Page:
The Mousetrap: An Afternoon Of Mystery And Drama

I was beyond excited when I discovered that the State Opera House in Wellington was hosting a production of Agatha Christie’s The Mousetrap. Needless to say I snapped up a ticket toot sweet and started counting down the days to my Sunday matinee performance. It would, after all, be the first time I attended a performance of a live theatrical play.

My expectation was high and I am so happy to say that I was not disappointed.

It was fantastically enthralling and totally engrossing.

Debuting in London’s West End in 1952 the play is set post WW2 in an english boarding house, Monkswell Manor, where during the course of its first day of business a murder takes place.

In typical Agatha Christie fashion there is a eclectic gathering of suspects who all had opportunity and motive. They all could have committed the dastardly deed and it’s up to you, an audience member, to try to solve the crime at the same time the characters on stage do.

I am not used to live theatre so it took me a few minutes to get used to the format but once I had settled into the flow of it I was hooked. The connection of the onstage action to those watching is immediate and quite different to watching something through a TV or movie screen. I know this is probably quite obvious but it’s not until you experience for yourself that you really understand.

The cast were quite wonderful. A mix of newcomers and accomplished performers all played their parts to perfection and were totally convincing as Giles and Mollie Ralston, Mrs Boyle, Christopher Wren, Miss Cresswell, Mr Paravincini and Detective Sergeant Trotter but my favourite was Major Metcalfe. I laughed on numerous occasions thanks to the Major!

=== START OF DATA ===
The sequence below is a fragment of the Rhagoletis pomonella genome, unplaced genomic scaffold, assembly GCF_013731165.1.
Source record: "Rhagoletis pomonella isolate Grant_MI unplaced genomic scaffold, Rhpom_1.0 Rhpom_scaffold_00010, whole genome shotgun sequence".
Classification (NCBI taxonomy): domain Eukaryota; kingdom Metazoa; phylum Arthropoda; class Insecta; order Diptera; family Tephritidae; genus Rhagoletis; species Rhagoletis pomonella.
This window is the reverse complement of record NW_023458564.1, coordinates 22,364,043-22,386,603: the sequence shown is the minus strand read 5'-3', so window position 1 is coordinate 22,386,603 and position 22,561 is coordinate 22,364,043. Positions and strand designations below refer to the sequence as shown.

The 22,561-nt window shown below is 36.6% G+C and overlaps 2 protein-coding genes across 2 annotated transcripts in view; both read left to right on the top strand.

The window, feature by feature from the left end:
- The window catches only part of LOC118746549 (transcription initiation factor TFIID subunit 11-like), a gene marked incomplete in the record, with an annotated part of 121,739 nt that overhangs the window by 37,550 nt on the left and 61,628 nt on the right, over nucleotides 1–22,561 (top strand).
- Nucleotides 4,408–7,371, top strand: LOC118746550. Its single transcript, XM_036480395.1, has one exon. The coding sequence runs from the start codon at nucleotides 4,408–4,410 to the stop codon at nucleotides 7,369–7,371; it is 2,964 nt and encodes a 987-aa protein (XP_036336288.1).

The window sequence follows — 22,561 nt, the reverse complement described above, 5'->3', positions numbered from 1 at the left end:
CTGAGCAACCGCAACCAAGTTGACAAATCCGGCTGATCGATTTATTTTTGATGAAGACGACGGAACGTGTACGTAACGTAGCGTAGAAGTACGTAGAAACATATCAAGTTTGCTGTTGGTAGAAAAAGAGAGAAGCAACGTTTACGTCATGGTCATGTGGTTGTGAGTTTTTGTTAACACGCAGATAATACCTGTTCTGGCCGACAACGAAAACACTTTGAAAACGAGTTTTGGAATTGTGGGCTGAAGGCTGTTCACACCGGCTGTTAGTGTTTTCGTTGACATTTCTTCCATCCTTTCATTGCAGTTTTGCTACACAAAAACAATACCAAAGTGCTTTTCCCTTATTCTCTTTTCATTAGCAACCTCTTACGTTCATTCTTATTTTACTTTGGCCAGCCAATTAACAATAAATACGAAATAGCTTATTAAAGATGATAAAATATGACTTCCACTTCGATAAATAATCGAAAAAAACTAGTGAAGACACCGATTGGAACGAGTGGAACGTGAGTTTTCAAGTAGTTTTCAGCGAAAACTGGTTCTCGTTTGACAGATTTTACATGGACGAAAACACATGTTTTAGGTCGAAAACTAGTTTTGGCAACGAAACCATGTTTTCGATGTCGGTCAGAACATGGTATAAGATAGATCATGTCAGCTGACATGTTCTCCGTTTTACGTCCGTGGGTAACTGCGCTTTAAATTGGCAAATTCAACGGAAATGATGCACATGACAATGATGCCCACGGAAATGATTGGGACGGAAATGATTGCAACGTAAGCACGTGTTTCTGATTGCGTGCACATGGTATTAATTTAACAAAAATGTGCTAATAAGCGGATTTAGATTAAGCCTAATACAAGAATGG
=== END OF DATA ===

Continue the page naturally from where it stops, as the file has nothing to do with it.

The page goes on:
Now I’m no expert but I thought the material they had to work with was good. The story as it unfolded was interesting and surprisingly emotional in parts. At certain points it almost felt like a study in human nature and the emotional responses to tragedy.

There were also some interesting juxtapositions in the staging of the play time wise. While seemingly set firmly in the 1940’s a modern copy of Vogue was being read by one of the characters and music was heard over the wireless that belonged twenty to thirty years in the future. It was very deliberate and I thought made the production all the more interesting and fun.

Fun Fact: One of the songs heard was sung by one of the play’s cast members in his previous life as a pop star in the 1960’s!

But if the success of a play of this type can be measured by audience reaction then this one was a real winner!

When the murderer was revealed there was a collective intake of breath (which we held onto), we all leaned forward in our seats and you could hear a pin drop in the theatre. The atmosphere was incredibly intense. It was magic!

Spoiler: We were eventually able to breath out!

And the final joy was being asked by a cast member, as they took their bows to great applause, to keep the tradition of The Mousetrap alive and not reveal the culprit.  

So on that note I shall honour their request and keep my lips sealed … except to say what a wonderful time I had and to encourage you all to go and see this excellent piece of entertainment!

(Image: Sarah Kreig)

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